Open Space Intro

Nov 20, 2017

Open Space

Abundant natural areas make our seven-county region a more desirable place to live and work. Yet less than half of our region's residents currently live in places with adequate access to nearby parks or open space. In addition, much of the remaining natural heritage of the region remains unprotected and unmanaged.

Parks and open space were central to the 1909 Plan of Chicago. Daniel Burnham's vision helped to preserve open corridors of land—our parks, forest preserves, and the lakefront; contributing immeasurably to the welfare of our residents. Today, the region has about 50,000 acres of recreational open space or parks and about 250,000 acres of conservation open space. Yet Burnham's network of open space remains a work in progress.

Our region has expanded over the last 100 years, however, the corridors of open space Burnham envisioned have not kept pace. The GO TO 2040 plan recommends that the region make significant, criteria-based investments in parks and open space—providing more parks in developed areas, preserving the region's most important natural areas, and providing functional connections between parks and preserves by using the green infrastructure network as a design concept.

Recommended Actions

The GO TO 2040 plan recommends the following steps to strengthen our green infrastructure network:

Preserve the Most Important Natural Areas

Over the next 30 years, an additional 150,000 acres of land across the seven counties should be preserved through a collaborative, multi-organizational, public-private approach. Most of this should conserve a network of land and water that follows waterway corridors, expands existing preserves, and creates new preserves in the region. Forest preserve and conservation districts, the state, private funders, and others should all prioritize land preservation within the green infrastructure network.

Provide More Parks

The region needs additional parks to provide recreation and open space to as many residents as possible. Establishing parks in already developed places – where it is needed most – can be challenging; local governments should collaborate to provide additional parks in the areas least served by them, and look on redevelopment as an opportunity to provide additional park space.

Provide Green Connections

Greenway trails help establish connections between parks and preserves. The region has been very successful in developing off-street trails; GO TO 2040 envisions organizations continuing to establish connections between preserves and parks, as well as to support walking and bicycling alternatives. The region's objective should be to double existing greenway trail mileage by 2040.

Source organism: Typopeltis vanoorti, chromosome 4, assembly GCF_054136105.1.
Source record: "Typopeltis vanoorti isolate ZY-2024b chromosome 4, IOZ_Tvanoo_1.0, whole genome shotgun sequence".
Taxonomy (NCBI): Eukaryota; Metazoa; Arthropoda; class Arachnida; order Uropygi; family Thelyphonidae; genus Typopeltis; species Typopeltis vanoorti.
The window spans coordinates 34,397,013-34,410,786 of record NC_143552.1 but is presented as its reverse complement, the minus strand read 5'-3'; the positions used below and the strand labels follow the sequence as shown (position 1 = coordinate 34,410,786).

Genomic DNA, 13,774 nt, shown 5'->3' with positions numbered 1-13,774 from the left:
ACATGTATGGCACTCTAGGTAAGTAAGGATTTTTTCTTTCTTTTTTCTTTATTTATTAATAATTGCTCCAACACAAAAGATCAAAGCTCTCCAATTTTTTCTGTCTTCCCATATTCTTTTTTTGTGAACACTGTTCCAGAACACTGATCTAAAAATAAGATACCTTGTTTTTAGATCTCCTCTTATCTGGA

More about Open Space

Parks and preserves contribute to our quality of life. The region's residents regularly visit open spaces and consider these top amenities in quality-of-life surveys. If the opportunity exists, people prefer to live near parks and natural areas, which translates into increase in property value near these amenities. We also know that parks are associated with improved public health; the amount of nearby park space is a significant predictor of increased physical activity levels in children as well as adults. Parks help build community and foster social connections, either through hosting organized recreational activities or simply providing a public space for neighbors to gather. 


In addition to recreational opportunities, we now recognize that our open spaces are performing valuable ecosystem services, such as water purification, flood protection, and potentially even adaptation to climate change. Natural areas help ensure the replenishment of aquifers with uncontaminated water, which benefits communities depending on groundwater for their drinking water. Floodplains and wetlands play a significant role in flood reduction by providing space to store rising waters, which may prove essential if climate change results in larger storm events. Climate change may also change the migratory patterns of species and having connected areas of protected open space can help them move between large blocks of habitat. 


Despite well-documented recreational benefits and ecosystem services, much of our region's natural open space remains unprotected. The region's network of parks and open space is our "green" infrastructure—no less essential to prosperity and livability than any other infrastructure. Similar to transportation and water treatment systems, our green infrastructure must be managed, restored, and expanded. Through coordinated investments, we should preserve a network of land and water corridors by expanding current preserves, creating new ones, and providing functional connections between them.